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Museum debuts outdoor interactive ‘Kohlights’

GLENVIEW – A holiday show designed specifically for children debuts Dec. 4 at Kohl Children’s Museum.

“Kohlights: A Mesmertastic Holiday Lightacular” allows young guests to explore properties of light and color by controlling and interacting with thousands of holiday lights in the museum’s 2-acre outdoor exhibit at Habitat Park.

The outdoor experience and holiday walk will be previewed Dec. 4 to 6 and then run on select days from Dec. 11 through Jan. 3. Reservations are required at Tickets are $25 a person for adults and children. Kohl Children’s Museum members may buy tickets at a discounted rate of $20 a person. Infants younger than 12 months are free.

Effective Nov. 20, all indoor exhibits and VIP sessions are temporarily closed to the public because of state regulations regarding the COVID-19 pandemic.

Unlike other area light displays, Kohlights encourages children to take control by changing colors, patterns and motions of lights through several interactive stations along the way. While the walk has been created specifically for children younger than 9, family members also can let their inner child come out to play.

The Kohlights display was created specifically for Kohl Children’s Museum by Lightswitch Chicago and installed by ILC. Both companies produced the Illumination: Tree Lights display at the Morton Arboretum in Lisle. Hailey Featherstone was the lead concept designer.

Kohlights was created with social distancing in mind.

All stations have no-touch activation, with children either manipulating displays with their bodies through thermal sensors or using individual glow sticks provided at check-in to control the lights. Limited timed entry on the one-way path allows small groups or family units to proceed with a comfortable distance between themselves and other groups.

“Our members tell us they want and need some normalcy for their families,” said Mike Delfini, president and CEO of Kohl Children’s Museum. “Particularly during the holidays, interest in safe, outdoor events is high and we are confident that families will respond positively to this highly interactive and colorful presentation.”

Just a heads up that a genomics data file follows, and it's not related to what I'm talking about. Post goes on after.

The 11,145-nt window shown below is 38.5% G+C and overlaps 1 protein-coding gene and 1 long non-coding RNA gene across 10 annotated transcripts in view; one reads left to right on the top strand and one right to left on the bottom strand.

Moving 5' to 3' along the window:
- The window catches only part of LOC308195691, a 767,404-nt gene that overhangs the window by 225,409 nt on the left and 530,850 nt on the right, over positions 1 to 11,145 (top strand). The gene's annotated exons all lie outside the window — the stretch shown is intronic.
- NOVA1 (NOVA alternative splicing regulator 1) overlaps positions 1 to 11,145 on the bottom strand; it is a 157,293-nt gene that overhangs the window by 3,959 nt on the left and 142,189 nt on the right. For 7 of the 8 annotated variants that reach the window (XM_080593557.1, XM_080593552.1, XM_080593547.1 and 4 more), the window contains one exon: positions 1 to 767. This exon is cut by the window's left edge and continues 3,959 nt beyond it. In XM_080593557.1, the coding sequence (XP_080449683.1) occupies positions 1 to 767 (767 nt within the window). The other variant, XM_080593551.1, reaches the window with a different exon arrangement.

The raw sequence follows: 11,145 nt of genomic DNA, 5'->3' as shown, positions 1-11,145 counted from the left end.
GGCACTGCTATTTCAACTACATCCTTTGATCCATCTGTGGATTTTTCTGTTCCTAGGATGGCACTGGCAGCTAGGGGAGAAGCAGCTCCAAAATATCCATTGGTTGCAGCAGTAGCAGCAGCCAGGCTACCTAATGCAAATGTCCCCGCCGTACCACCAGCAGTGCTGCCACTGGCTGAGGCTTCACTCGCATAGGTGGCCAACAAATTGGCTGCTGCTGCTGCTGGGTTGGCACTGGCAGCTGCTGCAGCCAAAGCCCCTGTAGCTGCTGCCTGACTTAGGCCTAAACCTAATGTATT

Interactive elements along the trail include:

Pixel Play Meadow: Thermal sensors read body heat of passing guests and project it onto a sea of lights in the meadow in the park. Children will see their movements reflected in the changing light patterns.

Rainbow Arbor: Children can use glow sticks to turn a color wheel that will change lights on trees in the park’s courtyard.

Color Play: A grove of trees are bedecked with lights whose colors are controlled by stations along the path. Children can change the hues on the trees, which include low branches for easy viewing.

Rainbow Caterpillar: Another color wheel allows children to propel patterns of lights that wind up and down fixtures on the park’s Rolling Hill, mimicking a caterpillar’s movement.

Color Square Walk: A moving rainbow path of colors leads to the Lightacular’s exit, letting children choose a color and follow it to the end of the path.

Lighted Art Installation: Children can choose to deposit their glow sticks into one of hundreds of recyclable plastic bottles, forming a collaborative glowing artwork.

Staff will be posted along the trail to assist with social distancing and to regularly wipe down buttons and wheels even though children will be using the glow stick “learning wands.”

“The scale of Habitat Park makes for a manageable, contained and, most of all, safe experience,” Delfini said. “Our goal is to give families who are weary of remote learning and COVID fatigue an opportunity to explore and play as a family unit.”

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